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Common Jobs for Newly Released

The first job you get might not be what you want, but there are many benefits to working in a "transition job."

Finding a job is an important part of transition after incarceration. Ideally, you will find a job that matches your skills and interests. The reality is that the first jobs many newly released ex-offenders find do not match their desired careers.

Transition Jobs

Think of your first few jobs after release as "transition jobs" that help you become financially stable and move up into a career that you enjoy.

These jobs might have low pay or not relate to your long-term career goals. That's OK.

In addition to a paycheck, there are benefits to working in a transition job:

  • A chance to prove you are dependable and self-reliant
  • An employment history that can help you find better jobs later
  • Time to learn about different ways of thinking and doing things
  • A feeling of pride and accomplishment

Employment could be a condition of your supervised prison release, so taking any job is better than not working. This does not mean that you have to keep working in a job you don't like.

Starting a Career

When you are ready to Explore Careers, and find work that fits you better, use the chart below to think about how a transition job or other entry-level position can lead to a higher-paying and long-term career.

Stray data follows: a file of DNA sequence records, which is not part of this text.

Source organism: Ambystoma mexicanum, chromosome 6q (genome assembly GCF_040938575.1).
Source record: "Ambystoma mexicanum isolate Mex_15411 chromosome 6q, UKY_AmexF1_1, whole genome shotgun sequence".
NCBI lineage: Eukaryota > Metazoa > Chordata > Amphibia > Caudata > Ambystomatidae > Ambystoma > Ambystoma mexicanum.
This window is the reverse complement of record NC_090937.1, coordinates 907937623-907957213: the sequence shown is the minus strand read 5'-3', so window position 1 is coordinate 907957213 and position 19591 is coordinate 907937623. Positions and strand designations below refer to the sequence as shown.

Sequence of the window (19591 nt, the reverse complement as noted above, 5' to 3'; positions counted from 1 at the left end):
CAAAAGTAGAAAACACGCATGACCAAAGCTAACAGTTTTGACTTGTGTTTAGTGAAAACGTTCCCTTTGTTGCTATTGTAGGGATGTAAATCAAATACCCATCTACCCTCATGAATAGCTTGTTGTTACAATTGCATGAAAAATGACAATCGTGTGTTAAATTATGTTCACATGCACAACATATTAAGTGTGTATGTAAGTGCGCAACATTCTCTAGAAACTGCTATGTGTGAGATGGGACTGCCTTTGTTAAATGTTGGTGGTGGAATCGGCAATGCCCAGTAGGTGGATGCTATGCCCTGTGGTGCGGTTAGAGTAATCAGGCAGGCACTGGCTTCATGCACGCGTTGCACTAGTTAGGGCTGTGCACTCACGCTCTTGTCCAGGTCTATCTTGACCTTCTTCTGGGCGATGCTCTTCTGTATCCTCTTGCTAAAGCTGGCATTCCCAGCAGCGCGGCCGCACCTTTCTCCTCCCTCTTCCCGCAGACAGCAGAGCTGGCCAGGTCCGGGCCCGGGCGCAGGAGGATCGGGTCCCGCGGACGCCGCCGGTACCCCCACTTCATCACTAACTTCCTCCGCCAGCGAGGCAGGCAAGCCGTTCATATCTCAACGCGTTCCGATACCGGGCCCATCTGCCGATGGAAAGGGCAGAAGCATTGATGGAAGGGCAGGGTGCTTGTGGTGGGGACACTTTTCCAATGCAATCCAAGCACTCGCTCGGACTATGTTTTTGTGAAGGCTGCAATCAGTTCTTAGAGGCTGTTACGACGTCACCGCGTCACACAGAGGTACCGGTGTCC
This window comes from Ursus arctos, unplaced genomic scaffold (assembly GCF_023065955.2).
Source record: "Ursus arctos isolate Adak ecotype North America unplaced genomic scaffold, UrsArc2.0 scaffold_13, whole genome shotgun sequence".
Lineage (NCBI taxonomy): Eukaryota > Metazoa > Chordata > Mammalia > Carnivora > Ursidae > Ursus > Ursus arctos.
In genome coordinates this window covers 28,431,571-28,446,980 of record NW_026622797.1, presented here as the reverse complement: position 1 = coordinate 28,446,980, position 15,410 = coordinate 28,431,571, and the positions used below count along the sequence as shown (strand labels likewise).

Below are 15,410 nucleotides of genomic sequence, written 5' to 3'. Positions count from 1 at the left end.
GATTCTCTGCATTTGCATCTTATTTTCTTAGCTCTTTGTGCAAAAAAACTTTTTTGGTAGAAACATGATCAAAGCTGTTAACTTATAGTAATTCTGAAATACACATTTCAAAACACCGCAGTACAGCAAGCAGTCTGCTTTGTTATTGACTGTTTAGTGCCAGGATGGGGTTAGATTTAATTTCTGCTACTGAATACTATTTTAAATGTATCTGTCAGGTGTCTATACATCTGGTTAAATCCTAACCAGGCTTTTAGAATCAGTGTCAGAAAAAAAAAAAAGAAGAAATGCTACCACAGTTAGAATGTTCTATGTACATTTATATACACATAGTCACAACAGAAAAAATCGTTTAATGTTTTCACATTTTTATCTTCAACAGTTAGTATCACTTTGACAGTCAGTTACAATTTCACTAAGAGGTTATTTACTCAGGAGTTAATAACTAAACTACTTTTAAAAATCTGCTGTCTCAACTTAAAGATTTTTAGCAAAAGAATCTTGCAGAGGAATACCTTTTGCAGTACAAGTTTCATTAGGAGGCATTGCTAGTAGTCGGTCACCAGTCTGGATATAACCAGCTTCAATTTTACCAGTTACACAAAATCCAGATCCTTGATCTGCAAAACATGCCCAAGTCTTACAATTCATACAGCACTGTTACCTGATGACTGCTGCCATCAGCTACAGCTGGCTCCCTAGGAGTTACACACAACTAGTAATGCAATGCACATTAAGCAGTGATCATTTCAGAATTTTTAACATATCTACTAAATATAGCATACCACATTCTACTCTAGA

If you see a position that interests you, click on the link to read more. Be sure you read about that job’s Work Activities. That section describes the “essential functions” of the job.  To be qualified for that job, you must be able to perform the essential functions.

People with disabilities may be qualified for a job if you can do the essential functions with “reasonable accommodations,” like using special software, equipment, or a different workspace. An employer is required to provide reasonable accommodations if you disclose or tell them about your disability.

A job coach can help a person with disabilities and other job seekers to understand the essential functions and the reasonable accommodations for many jobs.

The careers listed on this page are just a few of your options. If you work hard, make good choices, build your network and get additional training, you will have even more options.

Entry Level 1st Step Ahead Next Step Ahead
Restaurant & Food Service Food Preparation Worker Short Order Cook Chef and Head Cook
Warehouse Operations Freight and Stock Laborer Transportation Attendant Transportation, Storage, and Distribution Manager
Information Support Customer Service Representative Computer User Support Specialist Network and Computer Systems Administrator
Construction Construction Laborer Roofer Carpenter
Mobile Maintenance Tire Repairer and Changer Automotive Body Repairer Automotive Service Technician and Mechanic
Production Team Assembler Computer-Controlled Machine Tool Operator Industrial Production Manager


Before you apply for these or other positions, check with your Supervised Release Officer or Parole Officer (PO) to find out if there are any restrictions to the type of work you can do or where you can work.

Also, talk to a job coach to help you make a career plan. Then let your PO know your goals.

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